My only complaint is that the ending is a little too abrupt and inconclusive, reminding me of Fassbinder’s “The Marriage of Maria Braun,” where it seemed the director didn’t know what to do with his protagonist, so he just blew her up.

Two other characters in the film: the house and the food. The house is Villa Necchi Campiglio, and can be found on, a website of historic house museums. The food in the film was real so that the reactions to it would be real, and prepared by Milan chef Carlo Cracco, who runs the Michelin two-star restaurant Cracco.  Both might justify a trip to Milan.

Cracco's soup in "I Am Love"


January 2, 2010
Only the thing is, you can’t spoil the plot because you’ve already seen it a thousand times. It’s called a Western. The handsome new guy comes to town, meets a beautiful woman (the schoolmarm, rancher’s daughter or, in this case, the Indian princess) who disses him at first. He has to win her over, and sometimes her skeptical father as well. He proves he’s worthy of her by fighting against the bad guys. There’s a big battle with lots of guns, bows and arrows, and warriors on horses, and just in the nick of time, the cavalry shows up to help save the day. However it’s too late for the wise old geezer (played here by Sigourney Weaver) who breathes his last before he could learn that the good guys were going to win. The really bad guy—and he’s really bad—is the last man standing, and it takes more than one arrow to do him in. In the end, boy and girl get to kiss and ride off into the sunset.

On Jerry Saltz’s Facebook page there’s a discussion about why Avatar is a bad film. Is it because it’s pop? Or has no irony? Noooo….it’s because it’s a formula. Apparently there wasn’t enough money left over for a real screenplay, and since it was all about the special effects anyway, just like a porn film, they tacked on any old plot. “Avatar” is the Dubai of films, a vestige of that crazily affluent time, not so long ago, when people spent money on extravagant baubles just because they could.

"Avatar" (2009)

"Treasure of the Sierra Madre" (1948)

November 27, 2009
Last night, after the turkey, we watched two films from 1963-64 back-to-back: Brigitte Bardot in Jean Luc Godard’s “Contempt,” and “Viva Las Vegas” with Elvis and Ann-Margret. To my male friends it was high camp, but for me, watching them produced flashbacks of what it was like to grow up in that era: wanting men, wanting them to like you, wanting them to want you, but at the same time having to fend them off on a daily basis, the frustration of having your strengths ignored while being valued for your sexual potential: no one was ever going to understand the damaged woman Bardot played so beautifully in “Contempt”—except, of course, Godard, who somehow managed to see it all, which makes it an oblique but powerful film.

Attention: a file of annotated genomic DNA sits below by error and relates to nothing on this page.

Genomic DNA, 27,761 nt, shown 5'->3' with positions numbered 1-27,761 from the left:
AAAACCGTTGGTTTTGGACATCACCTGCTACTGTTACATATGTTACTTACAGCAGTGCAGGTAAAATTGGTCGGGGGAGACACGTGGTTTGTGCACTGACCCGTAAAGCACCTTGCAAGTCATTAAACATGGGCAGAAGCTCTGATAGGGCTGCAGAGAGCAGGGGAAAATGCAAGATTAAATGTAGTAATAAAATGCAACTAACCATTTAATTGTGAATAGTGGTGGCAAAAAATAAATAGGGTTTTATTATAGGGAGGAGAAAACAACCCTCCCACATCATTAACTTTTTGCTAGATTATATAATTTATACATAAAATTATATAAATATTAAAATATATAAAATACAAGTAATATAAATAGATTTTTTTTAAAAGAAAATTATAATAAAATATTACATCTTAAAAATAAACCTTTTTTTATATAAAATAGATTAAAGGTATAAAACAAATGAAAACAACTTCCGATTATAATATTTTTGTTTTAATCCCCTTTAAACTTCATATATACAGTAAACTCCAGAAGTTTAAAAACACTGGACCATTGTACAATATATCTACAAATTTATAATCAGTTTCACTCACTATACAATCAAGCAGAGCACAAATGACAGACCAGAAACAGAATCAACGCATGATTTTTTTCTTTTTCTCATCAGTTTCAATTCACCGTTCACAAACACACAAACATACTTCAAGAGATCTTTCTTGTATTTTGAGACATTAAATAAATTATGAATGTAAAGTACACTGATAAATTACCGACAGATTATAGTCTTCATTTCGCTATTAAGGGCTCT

Ann-Margret, then Ann-Margret Olson, was a few years ahead of me at New Trier High School in the Chicago suburbs. One of 3,000 over-achievers in a public school that boasted a fully professional theater facility and a faculty sprinkled with Ph.Ds, Ann-Margret was already an icon—a cheerleader and the star of everything. She was dark-haired and beautiful, with a singing voice that could handle any style. I remember a prom where she sang a jazz song a cappella, holding a room filled with probably 1,000 teenagers rapt. But even though her version of “Heat Wave” in the student variety show was so hot my friend Donna’s parents walked out, it wasn’t her sexiness that stood out—she wasn't provocative at all—but her strength and determination. She didn’t go out with the high school boys; my ex-husband, who was in a band with her briefly, said that it was because she knew she was destined for greater things. Flash forward a couple of years and I’m on vacation somewhere with my parents, watching (I think) the George Burns Show, and there’s Ann-Margret, completely transformed. Her straight, glossy dark hair is now frizzled and red-blond, she’s speaking and singing in an unfamiliar little baby voice and, like her character in “Viva Las Vegas,” acting all weird and coy. I didn’t understand it at the time, but looking back it was one of those coming-of-age moments as I wondered, why would she hide her talents and do this to herself? Why would she allow this to be done to her?

A former colleague from Bennington tells me that the current crop of female students wants to disassociate from feminism, clearly not understanding the emotions that prompted it. They don’t want to be angry—perhaps they want to be liked? If so, we’re all in trouble. While it might appear that we’ve gone overboard with the whole sexual harassment thing, talking with my dinner companions last night I recalled what it was like to be female before the culture had those constraints—the high school and college teachers who hit on me and then gave me bad grades, the (two) dentists who would rub themselves against me as they drilled (think of how conveniently the dental chair is situated), doctors who took advantage (how to explain my first gynecological exam to my mother? I didn’t), the Purchasing Agent at Evanston Hospital, who literally chased me, the temp, around his desk. Then there was my only corporate job—at Whitney Communications, which owned Art in America in the mid-to-late 70s—where, among other things, the vice president used to routinely feel my back to see if I was wearing a bra and snap it if I was. That was our world; we took it for granted. Once we discovered we had rights, that we didn’t have to put up with this shit, yes, we were angry. What I love about “Mad Men” (check out this clip) is that it’s not an exaggeration.

Too much of the discussion around feminism is centered on the political action, rather than the culture that provoked it, choking off any serious analysis of where we stand now. I’d love to teach a class focused on the culture of the times, and I’d start with “Contempt” and “Viva Las Vegas.”


Viva Las Vegas: